I recently learned about quosures and tidy evaluation, and it feels very magical .

But because of the whole "a-little-bit-of-knowledge-is-a-dangerous-thing"-situation, I want to make sure I'm using it right .

**Requirements**:

- Let's say I have some vector
`x`

for which I would like to implement a fairly expensive function`compute_a_lot()`

. - Let's say further that
`compute_a_lot()`

should also work on subsets of x, say`x[2:5]`

, and that, crucially, when working on the subset, its result should depend on some info about*all*`x`

(say, implausibly,`length(x)`

). - Assume that I have already implemented a method for
`'[.x'`

to retain attributes on subsetting.

(My real use case is a print method for `x`

, which needs to ensure all subsets of `x`

are scaled equally).

**Two naive solutions**:

- A naive solution of this problem would be to run
`compute_a_lot()`

whenever`x`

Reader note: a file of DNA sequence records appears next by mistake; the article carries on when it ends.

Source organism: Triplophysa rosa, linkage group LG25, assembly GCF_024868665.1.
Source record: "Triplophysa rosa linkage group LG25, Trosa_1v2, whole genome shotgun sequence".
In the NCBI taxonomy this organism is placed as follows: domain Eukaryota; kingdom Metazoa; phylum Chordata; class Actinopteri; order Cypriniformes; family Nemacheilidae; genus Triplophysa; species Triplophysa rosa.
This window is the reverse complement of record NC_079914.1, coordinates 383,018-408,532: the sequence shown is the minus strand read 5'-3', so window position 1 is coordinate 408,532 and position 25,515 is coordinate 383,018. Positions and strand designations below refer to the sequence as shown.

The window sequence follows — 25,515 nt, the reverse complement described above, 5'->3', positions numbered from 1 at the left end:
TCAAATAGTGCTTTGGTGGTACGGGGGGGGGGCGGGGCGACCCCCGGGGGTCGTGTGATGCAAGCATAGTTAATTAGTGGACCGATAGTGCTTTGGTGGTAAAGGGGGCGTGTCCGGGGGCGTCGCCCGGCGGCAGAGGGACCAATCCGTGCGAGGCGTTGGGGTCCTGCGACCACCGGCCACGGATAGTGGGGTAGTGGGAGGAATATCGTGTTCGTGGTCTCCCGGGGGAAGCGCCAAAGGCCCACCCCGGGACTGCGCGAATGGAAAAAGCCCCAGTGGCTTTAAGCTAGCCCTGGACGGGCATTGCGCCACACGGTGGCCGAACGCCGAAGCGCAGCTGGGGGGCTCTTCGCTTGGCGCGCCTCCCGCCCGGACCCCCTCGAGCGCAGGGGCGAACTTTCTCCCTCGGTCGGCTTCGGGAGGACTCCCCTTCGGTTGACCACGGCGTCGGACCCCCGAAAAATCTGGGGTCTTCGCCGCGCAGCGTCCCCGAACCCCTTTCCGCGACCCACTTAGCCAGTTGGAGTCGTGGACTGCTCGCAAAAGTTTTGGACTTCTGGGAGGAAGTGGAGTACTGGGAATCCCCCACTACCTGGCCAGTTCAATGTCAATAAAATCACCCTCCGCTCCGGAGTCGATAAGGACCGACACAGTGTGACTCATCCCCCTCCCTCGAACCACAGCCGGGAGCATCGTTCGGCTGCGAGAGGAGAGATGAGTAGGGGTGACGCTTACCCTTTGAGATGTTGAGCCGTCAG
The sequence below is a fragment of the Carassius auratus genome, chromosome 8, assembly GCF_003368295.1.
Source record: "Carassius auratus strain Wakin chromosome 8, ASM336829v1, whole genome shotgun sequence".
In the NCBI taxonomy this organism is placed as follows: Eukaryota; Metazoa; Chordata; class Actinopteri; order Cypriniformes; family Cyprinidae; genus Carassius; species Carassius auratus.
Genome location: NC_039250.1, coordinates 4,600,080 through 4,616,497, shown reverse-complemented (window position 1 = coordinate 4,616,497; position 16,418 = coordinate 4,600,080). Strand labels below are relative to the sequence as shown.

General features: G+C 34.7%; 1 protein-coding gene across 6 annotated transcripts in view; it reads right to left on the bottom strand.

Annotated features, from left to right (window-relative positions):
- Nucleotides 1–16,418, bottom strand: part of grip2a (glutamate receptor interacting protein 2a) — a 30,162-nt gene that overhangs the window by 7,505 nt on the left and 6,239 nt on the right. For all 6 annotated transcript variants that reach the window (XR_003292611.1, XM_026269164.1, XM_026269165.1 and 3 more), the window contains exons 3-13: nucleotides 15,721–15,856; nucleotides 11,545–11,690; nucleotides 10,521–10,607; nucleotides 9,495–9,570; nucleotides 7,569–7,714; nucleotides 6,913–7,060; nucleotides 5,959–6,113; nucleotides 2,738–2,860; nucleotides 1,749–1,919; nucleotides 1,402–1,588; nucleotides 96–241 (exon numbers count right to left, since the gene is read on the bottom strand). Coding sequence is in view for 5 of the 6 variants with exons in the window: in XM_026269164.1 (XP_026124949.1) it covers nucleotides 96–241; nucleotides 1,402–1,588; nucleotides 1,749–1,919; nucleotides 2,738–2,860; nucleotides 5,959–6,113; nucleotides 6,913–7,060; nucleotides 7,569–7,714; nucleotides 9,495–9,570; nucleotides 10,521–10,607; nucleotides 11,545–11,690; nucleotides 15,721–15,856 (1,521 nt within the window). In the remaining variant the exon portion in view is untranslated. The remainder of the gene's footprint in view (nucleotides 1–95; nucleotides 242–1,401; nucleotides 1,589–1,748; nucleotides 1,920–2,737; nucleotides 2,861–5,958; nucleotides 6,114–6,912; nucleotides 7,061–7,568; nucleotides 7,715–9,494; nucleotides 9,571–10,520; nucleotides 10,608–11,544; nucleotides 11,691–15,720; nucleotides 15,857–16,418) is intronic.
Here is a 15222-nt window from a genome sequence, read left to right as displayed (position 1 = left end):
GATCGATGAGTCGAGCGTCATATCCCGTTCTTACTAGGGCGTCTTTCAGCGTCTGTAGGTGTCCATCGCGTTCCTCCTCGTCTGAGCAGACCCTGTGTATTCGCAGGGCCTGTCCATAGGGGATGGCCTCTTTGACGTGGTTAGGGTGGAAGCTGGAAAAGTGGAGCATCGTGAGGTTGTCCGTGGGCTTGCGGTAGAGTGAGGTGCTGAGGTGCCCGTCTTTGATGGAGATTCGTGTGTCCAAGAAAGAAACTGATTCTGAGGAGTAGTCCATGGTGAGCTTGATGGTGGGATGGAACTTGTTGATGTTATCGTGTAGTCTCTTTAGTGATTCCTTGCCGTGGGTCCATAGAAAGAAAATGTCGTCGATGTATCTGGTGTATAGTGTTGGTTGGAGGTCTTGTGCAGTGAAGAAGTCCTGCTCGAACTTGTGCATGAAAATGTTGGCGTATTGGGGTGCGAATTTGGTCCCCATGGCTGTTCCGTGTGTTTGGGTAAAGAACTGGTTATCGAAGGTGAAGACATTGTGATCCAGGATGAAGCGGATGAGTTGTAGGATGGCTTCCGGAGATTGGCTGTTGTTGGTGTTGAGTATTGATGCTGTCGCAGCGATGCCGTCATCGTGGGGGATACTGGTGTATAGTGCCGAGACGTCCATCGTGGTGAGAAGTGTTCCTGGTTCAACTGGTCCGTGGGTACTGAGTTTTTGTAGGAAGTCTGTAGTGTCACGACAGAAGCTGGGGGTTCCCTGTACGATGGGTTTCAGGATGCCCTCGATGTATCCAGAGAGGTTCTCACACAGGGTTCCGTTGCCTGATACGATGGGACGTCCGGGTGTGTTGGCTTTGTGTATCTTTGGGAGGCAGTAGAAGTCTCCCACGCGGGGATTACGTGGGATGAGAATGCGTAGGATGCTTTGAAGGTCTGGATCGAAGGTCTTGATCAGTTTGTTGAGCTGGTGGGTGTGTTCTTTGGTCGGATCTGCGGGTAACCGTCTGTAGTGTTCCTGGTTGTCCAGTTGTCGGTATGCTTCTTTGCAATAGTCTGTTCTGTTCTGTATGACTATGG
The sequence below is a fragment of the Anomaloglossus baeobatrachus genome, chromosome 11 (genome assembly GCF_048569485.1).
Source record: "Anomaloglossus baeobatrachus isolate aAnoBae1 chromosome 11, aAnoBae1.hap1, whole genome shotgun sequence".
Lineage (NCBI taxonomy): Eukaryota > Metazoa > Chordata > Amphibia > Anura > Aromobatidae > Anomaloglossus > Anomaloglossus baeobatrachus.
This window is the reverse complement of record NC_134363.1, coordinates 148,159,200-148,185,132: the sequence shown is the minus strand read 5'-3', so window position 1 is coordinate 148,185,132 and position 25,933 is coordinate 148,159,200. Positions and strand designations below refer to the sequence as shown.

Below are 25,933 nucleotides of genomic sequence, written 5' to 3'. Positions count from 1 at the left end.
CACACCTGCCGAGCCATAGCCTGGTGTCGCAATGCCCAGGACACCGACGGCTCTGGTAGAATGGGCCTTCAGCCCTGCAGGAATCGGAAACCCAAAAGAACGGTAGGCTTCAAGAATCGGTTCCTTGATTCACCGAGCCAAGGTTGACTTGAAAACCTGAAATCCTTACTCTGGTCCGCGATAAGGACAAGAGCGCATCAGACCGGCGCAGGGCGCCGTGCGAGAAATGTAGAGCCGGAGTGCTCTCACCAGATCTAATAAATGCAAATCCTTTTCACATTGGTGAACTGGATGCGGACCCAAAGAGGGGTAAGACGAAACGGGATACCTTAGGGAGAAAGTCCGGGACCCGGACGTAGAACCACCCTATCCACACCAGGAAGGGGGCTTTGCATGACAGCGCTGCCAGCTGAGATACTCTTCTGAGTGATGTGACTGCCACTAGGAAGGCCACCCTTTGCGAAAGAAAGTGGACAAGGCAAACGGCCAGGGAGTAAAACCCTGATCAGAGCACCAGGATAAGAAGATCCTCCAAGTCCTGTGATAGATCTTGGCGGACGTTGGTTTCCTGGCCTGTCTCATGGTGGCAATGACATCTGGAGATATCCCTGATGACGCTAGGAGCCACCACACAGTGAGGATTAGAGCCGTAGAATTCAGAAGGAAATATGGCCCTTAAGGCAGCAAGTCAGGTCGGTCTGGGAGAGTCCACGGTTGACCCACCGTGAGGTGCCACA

is created, and to save the result as an attribute of`x`

, which a method of`compute_a_lot()`

could then just return when called on`x[1:2]`

. But that would be very painful for the user, because`compute_a_lot()`

would be run before it is*actually*needed, if ever. - Another naive solution would be to just to save the
*whole*`x`

as an attribute of`x`

, which would be retained on subsetting and available for`compute_a_lot()`

of`x[1:2]`

. But that just seems disgusting.

**So I thought, hey, I know a solution – quosures!**

whenever `x`

is created, I run something like

```
attr(x, "compute_a_lot_value") <- rlang::quo(compute_a_lot(x, ...))
```

Then, when `compute_a_lot()`

is *actually* called on some `x[1:3]`

and it's result *needed* , I run

```
rlang::eval_tidy(attr(x, "compute_a_lot"))
```

This seems to accomplish what I want: `x`

always carries around with it the instructions (expression + environment) to calculate `compute_a_lot()`

, but these instructions are acted upon only when it's really necessary.

I understand that quosures are mostly used in the context of NSE, so I'm a little worried I'm using it right.

**Is this (delaying computation) a proper use of quosures?**

Ps.: The whole thing happens in the context of `x`

being an S3 class and print methods, but it seemed like that wasn't necessary to reprex here for the main issue.

Pps.: I am vaguely aware of / very excited about promises and future for long-running computations, but asynchronicity (?) is not the issue here, but just plain delaying the computation.